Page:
Now free to wander the spaceship, they confront the Dominators, and conveniently acquire a weapon that is apparently easy enough to fire, since Oliver doesn’t even pause to figure it out after taking one down off the ship’s wall. At least he gets in a comment about triggers being a universal design. When they find a craft that allows them to escape, once again, it’s convenient to use, accepts the touch of a human hand for activation, and is controlled by auto-pilot.
Thankfully, there’s this guy we haven’t seen yet, who’s apparently been driving the Waverider around, to save them from the attacking aliens. (I don’t really keep up with LoT any more, so I’m a little behind. He’s Nate Heywood, who is a historian who ended up getting some kind of special metal armor skin via something that happened on LoT.) Safely on the Waverider, they figure out there’s a weapon that’s almost complete, and appears to be headed straight for earth! This is where they leave us hanging in this episode, to be concluded on Legends of Tomorrow.
There are times the writers seem to make fun of their own plot’s stretched-thin reality, that they accept the liberal use of deus ex machina, and turn it into the occasional joke. While yes, it’s difficult to make the story work across three shows’ arcs, and make sense, and be exciting, I was able point to certain moments where the writers seem to have given up, and left little bits within the story to laugh at themselves, saying, “Yes, we know most if this is completely implausible, but work with us here, we’re at least trying to make it funny.”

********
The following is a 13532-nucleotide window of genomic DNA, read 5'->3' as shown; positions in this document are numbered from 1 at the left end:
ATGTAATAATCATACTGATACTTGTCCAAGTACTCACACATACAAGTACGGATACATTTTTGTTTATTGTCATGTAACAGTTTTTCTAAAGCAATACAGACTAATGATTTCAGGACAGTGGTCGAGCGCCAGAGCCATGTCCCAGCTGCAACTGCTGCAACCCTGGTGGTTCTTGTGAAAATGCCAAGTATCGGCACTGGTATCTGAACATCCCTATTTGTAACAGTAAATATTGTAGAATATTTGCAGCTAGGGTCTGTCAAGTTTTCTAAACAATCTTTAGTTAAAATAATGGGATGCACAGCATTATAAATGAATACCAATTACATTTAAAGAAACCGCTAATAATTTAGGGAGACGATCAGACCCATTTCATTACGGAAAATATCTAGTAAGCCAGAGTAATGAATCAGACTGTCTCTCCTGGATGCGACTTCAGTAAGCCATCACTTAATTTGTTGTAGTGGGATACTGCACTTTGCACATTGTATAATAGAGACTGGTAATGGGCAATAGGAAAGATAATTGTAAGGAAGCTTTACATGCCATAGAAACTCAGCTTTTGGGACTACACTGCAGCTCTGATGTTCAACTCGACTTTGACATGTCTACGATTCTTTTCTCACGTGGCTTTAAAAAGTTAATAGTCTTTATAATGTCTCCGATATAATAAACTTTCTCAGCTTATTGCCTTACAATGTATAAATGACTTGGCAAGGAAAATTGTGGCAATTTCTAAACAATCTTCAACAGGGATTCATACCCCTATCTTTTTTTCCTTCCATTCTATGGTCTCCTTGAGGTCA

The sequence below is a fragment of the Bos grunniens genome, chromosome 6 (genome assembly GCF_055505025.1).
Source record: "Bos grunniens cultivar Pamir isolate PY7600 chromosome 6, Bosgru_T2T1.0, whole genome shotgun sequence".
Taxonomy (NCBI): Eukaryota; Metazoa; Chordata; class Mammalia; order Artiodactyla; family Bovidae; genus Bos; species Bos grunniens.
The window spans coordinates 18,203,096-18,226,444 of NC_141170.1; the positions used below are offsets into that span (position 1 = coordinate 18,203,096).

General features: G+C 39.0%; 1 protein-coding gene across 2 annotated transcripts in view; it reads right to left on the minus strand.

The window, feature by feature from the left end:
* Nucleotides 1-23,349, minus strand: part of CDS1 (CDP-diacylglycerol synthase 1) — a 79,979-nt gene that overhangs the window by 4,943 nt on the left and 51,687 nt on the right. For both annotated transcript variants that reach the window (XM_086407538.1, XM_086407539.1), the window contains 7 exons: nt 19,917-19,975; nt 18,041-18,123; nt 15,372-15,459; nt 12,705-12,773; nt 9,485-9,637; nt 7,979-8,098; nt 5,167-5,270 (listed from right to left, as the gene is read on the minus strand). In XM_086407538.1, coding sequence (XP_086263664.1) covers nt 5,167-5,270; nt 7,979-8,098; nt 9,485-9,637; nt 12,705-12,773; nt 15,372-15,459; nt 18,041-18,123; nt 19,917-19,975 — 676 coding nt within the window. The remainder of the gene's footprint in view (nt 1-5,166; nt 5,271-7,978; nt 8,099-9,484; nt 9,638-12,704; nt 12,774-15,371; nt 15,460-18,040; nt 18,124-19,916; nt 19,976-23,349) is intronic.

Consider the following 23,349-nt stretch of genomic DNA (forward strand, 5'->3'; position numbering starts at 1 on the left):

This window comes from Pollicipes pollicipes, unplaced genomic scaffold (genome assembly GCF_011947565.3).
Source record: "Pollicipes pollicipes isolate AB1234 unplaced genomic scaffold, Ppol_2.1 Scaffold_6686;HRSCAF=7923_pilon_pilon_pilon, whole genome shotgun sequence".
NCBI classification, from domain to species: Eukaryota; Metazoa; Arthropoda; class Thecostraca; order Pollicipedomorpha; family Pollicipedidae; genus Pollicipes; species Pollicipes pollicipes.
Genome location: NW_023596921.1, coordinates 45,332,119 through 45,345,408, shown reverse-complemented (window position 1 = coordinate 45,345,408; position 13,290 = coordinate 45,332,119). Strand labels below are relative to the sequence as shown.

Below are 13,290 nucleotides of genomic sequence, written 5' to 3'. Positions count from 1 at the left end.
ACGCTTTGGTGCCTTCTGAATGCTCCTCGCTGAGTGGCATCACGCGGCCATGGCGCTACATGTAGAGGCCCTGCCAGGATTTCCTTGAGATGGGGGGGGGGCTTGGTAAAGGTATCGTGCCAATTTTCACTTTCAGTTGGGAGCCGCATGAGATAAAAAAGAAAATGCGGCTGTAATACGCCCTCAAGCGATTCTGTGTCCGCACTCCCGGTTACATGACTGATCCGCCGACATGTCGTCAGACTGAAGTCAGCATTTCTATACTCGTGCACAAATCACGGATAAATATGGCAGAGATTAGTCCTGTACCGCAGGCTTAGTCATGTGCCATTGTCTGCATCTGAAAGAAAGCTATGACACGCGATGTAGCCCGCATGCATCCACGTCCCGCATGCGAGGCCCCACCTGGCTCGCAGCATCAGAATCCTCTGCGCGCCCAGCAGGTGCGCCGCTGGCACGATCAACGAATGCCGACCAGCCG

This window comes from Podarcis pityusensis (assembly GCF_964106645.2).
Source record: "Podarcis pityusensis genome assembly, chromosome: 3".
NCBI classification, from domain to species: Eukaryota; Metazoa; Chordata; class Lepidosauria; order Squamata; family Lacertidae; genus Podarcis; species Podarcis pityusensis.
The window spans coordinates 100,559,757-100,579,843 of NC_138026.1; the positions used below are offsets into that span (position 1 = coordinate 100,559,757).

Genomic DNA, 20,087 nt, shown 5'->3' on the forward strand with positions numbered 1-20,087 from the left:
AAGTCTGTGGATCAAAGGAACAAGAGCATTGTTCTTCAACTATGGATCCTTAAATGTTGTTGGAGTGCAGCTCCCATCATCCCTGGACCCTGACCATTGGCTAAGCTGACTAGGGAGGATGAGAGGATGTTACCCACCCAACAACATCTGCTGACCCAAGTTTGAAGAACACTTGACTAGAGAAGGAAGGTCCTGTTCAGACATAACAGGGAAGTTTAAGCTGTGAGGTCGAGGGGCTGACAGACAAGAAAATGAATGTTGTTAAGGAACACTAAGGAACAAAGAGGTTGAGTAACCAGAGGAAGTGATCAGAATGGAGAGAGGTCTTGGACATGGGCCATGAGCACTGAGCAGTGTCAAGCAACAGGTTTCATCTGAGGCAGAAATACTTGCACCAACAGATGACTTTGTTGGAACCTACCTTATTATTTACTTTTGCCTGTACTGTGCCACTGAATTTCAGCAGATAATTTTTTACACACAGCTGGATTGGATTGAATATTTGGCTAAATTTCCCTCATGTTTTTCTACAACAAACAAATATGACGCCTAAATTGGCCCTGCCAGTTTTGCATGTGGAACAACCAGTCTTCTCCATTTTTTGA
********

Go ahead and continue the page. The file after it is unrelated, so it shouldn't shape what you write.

Even though the writers struggled to cram this square peg into a round hole, they did a good job of making the 100th Arrow episode memorable and work within the crossover. If we had been able to re-work the alien plotline, it would have been an even more exceptional 100th episode. But, if there’s anything I’ve learned from shows on the CW, they sometimes need to have a well-developed ability to make fun of themselves, and that helps this episode become less painful in its reality-stretching.